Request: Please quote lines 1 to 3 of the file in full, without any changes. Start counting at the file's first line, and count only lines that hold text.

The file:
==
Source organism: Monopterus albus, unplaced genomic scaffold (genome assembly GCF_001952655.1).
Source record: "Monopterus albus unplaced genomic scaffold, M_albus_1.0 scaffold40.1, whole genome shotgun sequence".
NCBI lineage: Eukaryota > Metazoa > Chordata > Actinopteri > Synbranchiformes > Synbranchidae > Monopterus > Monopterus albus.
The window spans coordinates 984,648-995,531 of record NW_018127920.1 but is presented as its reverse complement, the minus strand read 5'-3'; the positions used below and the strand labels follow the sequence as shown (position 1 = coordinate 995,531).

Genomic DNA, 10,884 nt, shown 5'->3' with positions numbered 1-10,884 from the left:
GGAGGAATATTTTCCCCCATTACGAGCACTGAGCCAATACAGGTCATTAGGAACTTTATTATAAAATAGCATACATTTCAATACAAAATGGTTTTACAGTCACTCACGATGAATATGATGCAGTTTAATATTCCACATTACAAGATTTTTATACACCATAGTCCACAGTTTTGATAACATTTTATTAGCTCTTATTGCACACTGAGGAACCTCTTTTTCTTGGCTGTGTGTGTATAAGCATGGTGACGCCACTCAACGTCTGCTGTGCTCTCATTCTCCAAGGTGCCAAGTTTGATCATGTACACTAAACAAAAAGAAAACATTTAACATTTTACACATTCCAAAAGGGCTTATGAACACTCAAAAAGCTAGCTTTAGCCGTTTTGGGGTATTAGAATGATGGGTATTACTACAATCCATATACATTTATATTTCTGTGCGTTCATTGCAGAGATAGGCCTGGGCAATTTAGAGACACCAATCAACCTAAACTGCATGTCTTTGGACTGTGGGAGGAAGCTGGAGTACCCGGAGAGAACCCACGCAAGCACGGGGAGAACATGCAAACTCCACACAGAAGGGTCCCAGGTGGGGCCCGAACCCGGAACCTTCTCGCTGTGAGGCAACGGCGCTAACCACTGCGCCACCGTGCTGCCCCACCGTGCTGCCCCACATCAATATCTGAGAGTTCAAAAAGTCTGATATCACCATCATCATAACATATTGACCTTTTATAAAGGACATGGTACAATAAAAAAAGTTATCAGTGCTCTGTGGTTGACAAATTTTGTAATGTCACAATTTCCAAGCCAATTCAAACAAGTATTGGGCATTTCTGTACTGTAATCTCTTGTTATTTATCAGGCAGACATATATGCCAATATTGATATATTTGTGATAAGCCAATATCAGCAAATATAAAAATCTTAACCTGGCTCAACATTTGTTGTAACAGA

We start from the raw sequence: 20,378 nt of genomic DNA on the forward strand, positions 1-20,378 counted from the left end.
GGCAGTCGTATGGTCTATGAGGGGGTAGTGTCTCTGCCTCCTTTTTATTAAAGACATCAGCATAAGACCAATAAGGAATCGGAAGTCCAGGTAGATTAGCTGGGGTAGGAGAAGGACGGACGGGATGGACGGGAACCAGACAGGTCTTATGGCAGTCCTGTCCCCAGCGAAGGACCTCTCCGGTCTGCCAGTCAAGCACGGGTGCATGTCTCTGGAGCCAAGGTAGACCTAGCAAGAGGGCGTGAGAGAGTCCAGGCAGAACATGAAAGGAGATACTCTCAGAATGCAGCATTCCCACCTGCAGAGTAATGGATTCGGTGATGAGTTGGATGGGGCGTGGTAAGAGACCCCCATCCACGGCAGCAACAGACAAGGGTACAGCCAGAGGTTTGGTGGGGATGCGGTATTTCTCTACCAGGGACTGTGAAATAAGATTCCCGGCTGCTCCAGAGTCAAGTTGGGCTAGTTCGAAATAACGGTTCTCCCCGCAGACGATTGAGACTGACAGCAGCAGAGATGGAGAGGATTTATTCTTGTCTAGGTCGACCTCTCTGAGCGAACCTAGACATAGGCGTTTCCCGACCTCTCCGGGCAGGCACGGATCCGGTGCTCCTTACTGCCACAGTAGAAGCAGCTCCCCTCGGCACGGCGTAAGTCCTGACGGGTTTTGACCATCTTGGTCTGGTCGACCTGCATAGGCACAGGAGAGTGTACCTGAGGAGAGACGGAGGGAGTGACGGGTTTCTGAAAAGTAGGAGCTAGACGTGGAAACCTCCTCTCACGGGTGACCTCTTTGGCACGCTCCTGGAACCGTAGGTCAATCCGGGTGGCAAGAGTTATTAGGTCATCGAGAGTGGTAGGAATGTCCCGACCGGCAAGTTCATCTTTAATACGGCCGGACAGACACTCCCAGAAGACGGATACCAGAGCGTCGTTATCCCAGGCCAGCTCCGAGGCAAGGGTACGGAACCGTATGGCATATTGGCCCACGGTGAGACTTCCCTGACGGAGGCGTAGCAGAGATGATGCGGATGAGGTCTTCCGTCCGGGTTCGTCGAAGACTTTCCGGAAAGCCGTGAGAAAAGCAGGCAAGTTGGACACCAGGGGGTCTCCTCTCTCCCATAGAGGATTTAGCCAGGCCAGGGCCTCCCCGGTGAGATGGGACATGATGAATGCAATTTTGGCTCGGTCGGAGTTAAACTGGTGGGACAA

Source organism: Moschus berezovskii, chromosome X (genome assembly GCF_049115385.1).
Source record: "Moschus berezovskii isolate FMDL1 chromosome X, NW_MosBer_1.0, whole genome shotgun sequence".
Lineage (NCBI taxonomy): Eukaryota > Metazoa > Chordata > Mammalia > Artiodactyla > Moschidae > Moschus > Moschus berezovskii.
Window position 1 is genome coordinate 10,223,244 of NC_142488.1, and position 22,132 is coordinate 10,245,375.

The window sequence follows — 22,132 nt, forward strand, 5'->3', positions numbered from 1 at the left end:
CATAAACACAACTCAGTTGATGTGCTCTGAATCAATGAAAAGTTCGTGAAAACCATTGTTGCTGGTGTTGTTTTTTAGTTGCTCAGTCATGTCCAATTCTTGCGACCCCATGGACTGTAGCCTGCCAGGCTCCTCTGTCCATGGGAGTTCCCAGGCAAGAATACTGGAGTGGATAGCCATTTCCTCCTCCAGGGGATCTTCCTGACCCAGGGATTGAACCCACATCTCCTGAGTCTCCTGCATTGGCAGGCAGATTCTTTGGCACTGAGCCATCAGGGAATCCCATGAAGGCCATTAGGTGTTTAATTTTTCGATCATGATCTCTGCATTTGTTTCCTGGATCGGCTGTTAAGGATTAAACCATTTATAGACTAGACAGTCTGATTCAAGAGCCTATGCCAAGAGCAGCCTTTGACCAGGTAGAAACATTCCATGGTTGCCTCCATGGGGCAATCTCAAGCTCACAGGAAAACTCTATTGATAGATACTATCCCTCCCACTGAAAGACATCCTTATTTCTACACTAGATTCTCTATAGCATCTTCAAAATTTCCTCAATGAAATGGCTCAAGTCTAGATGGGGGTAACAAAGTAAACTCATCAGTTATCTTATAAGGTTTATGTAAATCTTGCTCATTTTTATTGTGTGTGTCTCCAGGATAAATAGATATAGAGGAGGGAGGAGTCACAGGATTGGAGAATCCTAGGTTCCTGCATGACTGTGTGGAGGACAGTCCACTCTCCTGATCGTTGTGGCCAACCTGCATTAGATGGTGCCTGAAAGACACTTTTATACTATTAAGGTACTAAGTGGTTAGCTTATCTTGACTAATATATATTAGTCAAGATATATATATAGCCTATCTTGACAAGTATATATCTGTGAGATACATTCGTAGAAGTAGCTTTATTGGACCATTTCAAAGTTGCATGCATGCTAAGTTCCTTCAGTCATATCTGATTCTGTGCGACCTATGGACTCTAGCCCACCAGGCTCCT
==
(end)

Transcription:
Source organism: Monopterus albus, unplaced genomic scaffold (genome assembly GCF_001952655.1).
Source record: "Monopterus albus unplaced genomic scaffold, M_albus_1.0 scaffold40.1, whole genome shotgun sequence".
NCBI lineage: Eukaryota > Metazoa > Chordata > Actinopteri > Synbranchiformes > Synbranchidae > Monopterus > Monopterus albus.